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Digital humanities and the revenge of ‘old school’

This is my last post of the year (and many of you may sigh in relief). And I am going to write about the debates about the DH as a field again, and my own shifting perspectives. I think ideas such as ‘the methodological commons’ and ‘collaboration’ as justification for the ‘field’ are exhausted concepts, and far from unique and special, they are now becoming hackneyed. They have become weak concepts that lend themselves to exploitation by the condottiere (ie. anything for anybody anywhere). The condottiere were a band of mercenaries common in Europe between the 14th and 16th centuries, one could argue that there ‘methodological commons’ serves a similar purpose in the DH.

MethodologicalCommons2-1024x723I think that a better understanding of DH would be in terms of the ‘revenge of old school’.  And by old school, I don’t mean the economically elite, but the very old fashioned cultural elite (the Tweed set). They are not such bad people (very polite and well-mannered) and they have been on the back foot to Modernity, especially the American type, for quite some time.  This is the where the DH comes to the rescue. It brings ‘old school’ to the masses. Working class kids (like me) tortured in our youth by years of mushy social science, cultural studies, internet studies, two-minute noodles, and VB Beer, now have (critical) access to the digital record of the most important documents in Western history.  This is democracy at its finest.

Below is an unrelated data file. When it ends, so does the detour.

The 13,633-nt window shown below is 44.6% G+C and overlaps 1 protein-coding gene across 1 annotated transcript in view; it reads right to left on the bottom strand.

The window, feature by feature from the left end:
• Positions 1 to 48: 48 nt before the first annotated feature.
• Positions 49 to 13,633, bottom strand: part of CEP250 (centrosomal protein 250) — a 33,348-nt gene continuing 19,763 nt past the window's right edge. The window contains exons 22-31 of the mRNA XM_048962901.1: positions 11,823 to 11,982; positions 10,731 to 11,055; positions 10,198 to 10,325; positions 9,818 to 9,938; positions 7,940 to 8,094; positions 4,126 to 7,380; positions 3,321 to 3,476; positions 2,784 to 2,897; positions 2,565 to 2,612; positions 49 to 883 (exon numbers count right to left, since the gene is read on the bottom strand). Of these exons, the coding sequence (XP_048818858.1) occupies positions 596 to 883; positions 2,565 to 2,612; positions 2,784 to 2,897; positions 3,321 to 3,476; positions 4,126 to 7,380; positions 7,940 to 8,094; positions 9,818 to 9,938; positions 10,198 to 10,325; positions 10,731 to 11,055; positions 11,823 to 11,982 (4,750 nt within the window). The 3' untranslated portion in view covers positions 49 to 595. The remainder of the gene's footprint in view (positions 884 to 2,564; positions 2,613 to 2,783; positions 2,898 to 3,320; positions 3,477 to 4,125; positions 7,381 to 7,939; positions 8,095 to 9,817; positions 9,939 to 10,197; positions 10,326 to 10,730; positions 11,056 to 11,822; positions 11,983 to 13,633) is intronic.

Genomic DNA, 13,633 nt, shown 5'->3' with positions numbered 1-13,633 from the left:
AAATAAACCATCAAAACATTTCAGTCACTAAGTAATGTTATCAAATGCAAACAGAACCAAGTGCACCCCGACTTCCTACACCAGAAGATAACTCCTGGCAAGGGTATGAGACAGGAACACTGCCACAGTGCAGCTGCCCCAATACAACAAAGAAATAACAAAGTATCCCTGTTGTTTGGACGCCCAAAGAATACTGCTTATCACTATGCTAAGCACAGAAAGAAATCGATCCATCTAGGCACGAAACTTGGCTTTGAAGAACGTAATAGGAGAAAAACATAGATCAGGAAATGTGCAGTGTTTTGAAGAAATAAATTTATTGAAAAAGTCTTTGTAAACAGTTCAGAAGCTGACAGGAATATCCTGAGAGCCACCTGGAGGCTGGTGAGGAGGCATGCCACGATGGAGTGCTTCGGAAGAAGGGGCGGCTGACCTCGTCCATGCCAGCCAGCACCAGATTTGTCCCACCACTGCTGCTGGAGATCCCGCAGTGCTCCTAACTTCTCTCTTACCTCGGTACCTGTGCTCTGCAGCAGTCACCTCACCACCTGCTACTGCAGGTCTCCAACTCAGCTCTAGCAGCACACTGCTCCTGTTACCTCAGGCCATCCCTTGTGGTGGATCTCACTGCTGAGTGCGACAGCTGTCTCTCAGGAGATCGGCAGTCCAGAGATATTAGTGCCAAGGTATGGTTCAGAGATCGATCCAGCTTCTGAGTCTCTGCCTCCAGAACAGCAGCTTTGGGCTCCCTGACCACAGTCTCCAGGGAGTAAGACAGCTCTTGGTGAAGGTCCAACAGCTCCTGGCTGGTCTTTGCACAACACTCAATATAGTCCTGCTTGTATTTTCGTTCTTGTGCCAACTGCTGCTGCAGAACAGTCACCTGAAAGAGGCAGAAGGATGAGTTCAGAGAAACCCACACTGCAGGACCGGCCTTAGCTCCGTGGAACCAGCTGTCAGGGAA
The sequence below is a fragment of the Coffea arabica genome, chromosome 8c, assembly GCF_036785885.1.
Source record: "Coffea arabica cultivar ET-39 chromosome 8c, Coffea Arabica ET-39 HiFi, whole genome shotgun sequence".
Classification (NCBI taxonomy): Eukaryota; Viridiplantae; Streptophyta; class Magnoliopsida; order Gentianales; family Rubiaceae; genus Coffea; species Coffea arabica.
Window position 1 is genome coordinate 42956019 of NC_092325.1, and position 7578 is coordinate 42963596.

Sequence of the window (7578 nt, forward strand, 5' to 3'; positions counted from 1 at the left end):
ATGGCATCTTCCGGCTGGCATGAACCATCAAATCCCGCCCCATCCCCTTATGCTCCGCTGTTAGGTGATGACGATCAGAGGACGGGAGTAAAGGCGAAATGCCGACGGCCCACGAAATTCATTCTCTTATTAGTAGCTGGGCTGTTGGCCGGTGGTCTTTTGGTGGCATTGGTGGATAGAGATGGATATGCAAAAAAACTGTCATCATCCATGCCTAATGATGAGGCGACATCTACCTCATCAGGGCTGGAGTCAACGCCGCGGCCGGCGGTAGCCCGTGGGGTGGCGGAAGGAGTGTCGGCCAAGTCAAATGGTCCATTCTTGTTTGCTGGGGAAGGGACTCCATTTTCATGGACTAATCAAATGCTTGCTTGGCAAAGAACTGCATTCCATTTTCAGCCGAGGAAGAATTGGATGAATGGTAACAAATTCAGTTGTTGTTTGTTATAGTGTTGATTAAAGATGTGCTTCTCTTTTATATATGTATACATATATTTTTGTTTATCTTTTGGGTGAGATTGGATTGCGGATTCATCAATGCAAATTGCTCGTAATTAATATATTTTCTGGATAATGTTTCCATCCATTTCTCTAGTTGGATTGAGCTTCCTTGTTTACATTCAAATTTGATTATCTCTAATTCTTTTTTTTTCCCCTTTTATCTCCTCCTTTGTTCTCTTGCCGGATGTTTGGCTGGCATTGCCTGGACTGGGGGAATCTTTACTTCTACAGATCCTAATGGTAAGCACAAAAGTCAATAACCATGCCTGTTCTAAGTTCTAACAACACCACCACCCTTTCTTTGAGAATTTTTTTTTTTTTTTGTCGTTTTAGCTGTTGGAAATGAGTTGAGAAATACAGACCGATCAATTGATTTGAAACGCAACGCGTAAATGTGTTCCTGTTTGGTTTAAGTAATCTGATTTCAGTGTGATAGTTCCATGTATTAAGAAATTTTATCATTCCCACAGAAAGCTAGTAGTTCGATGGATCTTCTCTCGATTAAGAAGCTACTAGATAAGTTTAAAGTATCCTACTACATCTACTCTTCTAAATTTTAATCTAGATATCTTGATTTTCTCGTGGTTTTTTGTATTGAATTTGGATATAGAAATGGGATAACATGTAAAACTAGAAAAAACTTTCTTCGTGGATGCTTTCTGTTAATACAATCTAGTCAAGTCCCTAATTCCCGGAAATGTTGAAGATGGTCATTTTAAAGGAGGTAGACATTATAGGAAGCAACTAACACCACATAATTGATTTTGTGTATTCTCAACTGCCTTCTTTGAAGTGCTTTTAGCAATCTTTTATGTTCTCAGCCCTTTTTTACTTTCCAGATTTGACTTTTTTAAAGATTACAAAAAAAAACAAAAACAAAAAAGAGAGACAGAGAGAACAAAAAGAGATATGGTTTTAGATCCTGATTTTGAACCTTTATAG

The greatest contribution that the DH has made to date is that it ‘democratised’ old school.  It disrupts the classic class-system in Australia (exacerbated by education) where middle-class prats can’t use computers and working class prats don’t know who Shakespeare is.  The DH combines, in one person, Shakespeare and the computer, old school and new school, thus it is classless (…?).

See you next year!


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Contribution: Craig

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